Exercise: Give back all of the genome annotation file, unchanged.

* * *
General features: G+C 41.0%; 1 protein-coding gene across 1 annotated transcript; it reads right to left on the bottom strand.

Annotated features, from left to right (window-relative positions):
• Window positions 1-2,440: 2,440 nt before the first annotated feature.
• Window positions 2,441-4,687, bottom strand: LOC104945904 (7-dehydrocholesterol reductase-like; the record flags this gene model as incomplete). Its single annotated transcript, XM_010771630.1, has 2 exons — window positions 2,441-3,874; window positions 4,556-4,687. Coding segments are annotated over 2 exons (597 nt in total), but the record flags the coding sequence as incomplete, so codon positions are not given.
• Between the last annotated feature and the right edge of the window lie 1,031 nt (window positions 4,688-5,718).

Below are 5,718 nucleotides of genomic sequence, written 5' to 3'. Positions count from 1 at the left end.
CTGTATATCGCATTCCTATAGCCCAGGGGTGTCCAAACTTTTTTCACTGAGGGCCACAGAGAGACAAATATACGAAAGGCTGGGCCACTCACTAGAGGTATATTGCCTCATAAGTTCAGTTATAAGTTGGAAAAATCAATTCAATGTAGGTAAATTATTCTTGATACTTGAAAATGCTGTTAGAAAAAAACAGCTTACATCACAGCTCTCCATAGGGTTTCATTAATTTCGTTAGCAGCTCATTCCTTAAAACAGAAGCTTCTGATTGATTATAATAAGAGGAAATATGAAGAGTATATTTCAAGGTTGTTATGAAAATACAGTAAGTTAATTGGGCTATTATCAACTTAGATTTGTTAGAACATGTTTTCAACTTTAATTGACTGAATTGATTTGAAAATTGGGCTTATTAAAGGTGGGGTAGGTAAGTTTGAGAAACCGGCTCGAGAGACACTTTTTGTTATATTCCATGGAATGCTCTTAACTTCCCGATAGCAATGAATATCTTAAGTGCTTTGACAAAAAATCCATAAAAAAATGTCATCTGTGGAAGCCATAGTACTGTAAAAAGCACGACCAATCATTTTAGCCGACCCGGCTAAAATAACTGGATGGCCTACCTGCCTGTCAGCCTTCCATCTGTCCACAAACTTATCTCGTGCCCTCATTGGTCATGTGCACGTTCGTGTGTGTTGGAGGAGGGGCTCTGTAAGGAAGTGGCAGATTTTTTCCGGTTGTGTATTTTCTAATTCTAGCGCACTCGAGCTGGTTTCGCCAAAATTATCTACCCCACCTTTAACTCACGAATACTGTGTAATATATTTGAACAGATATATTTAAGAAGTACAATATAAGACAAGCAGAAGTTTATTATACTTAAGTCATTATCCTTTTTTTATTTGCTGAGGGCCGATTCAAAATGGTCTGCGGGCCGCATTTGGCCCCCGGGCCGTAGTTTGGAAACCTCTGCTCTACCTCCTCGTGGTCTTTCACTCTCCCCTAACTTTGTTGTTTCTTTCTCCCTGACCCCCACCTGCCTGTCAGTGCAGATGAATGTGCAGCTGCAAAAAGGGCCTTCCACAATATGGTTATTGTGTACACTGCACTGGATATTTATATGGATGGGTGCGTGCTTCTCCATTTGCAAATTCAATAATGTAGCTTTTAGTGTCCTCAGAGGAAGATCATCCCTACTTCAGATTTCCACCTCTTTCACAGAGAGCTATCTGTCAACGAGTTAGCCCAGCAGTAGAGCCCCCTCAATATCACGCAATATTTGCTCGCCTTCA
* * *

General features: G+C 41.0%; 1 protein-coding gene across 1 annotated transcript; it reads right to left on the bottom strand.

Annotated features, from left to right (window-relative positions):
• Window positions 1-2,440: 2,440 nt before the first annotated feature.
• Window positions 2,441-4,687, bottom strand: LOC104945904 (7-dehydrocholesterol reductase-like; the record flags this gene model as incomplete). Its single annotated transcript, XM_010771630.1, has 2 exons — window positions 2,441-3,874; window positions 4,556-4,687. Coding segments are annotated over 2 exons (597 nt in total), but the record flags the coding sequence as incomplete, so codon positions are not given.
• Between the last annotated feature and the right edge of the window lie 1,031 nt (window positions 4,688-5,718).

Below are 5,718 nucleotides of genomic sequence, written 5' to 3'. Positions count from 1 at the left end.
CTGTATATCGCATTCCTATAGCCCAGGGGTGTCCAAACTTTTTTCACTGAGGGCCACAGAGAGACAAATATACGAAAGGCTGGGCCACTCACTAGAGGTATATTGCCTCATAAGTTCAGTTATAAGTTGGAAAAATCAATTCAATGTAGGTAAATTATTCTTGATACTTGAAAATGCTGTTAGAAAAAAACAGCTTACATCACAGCTCTCCATAGGGTTTCATTAATTTCGTTAGCAGCTCATTCCTTAAAACAGAAGCTTCTGATTGATTATAATAAGAGGAAATATGAAGAGTATATTTCAAGGTTGTTATGAAAATACAGTAAGTTAATTGGGCTATTATCAACTTAGATTTGTTAGAACATGTTTTCAACTTTAATTGACTGAATTGATTTGAAAATTGGGCTTATTAAAGGTGGGGTAGGTAAGTTTGAGAAACCGGCTCGAGAGACACTTTTTGTTATATTCCATGGAATGCTCTTAACTTCCCGATAGCAATGAATATCTTAAGTGCTTTGACAAAAAATCCATAAAAAAATGTCATCTGTGGAAGCCATAGTACTGTAAAAAGCACGACCAATCATTTTAGCCGACCCGGCTAAAATAACTGGATGGCCTACCTGCCTGTCAGCCTTCCATCTGTCCACAAACTTATCTCGTGCCCTCATTGGTCATGTGCACGTTCGTGTGTGTTGGAGGAGGGGCTCTGTAAGGAAGTGGCAGATTTTTTCCGGTTGTGTATTTTCTAATTCTAGCGCACTCGAGCTGGTTTCGCCAAAATTATCTACCCCACCTTTAACTCACGAATACTGTGTAATATATTTGAACAGATATATTTAAGAAGTACAATATAAGACAAGCAGAAGTTTATTATACTTAAGTCATTATCCTTTTTTTATTTGCTGAGGGCCGATTCAAAATGGTCTGCGGGCCGCATTTGGCCCCCGGGCCGTAGTTTGGAAACCTCTGCTCTACCTCCTCGTGGTCTTTCACTCTCCCCTAACTTTGTTGTTTCTTTCTCCCTGACCCCCACCTGCCTGTCAGTGCAGATGAATGTGCAGCTGCAAAAAGGGCCTTCCACAATATGGTTATTGTGTACACTGCACTGGATATTTATATGGATGGGTGCGTGCTTCTCCATTTGCAAATTCAATAATGTAGCTTTTAGTGTCCTCAGAGGAAGATCATCCCTACTTCAGATTTCCACCTCTTTCACAGAGAGCTATCTGTCAACGAGTTAGCCCAGCAGTAGAGCCCCCTCAATATCACGCAATATTTGCTCGCCTTCA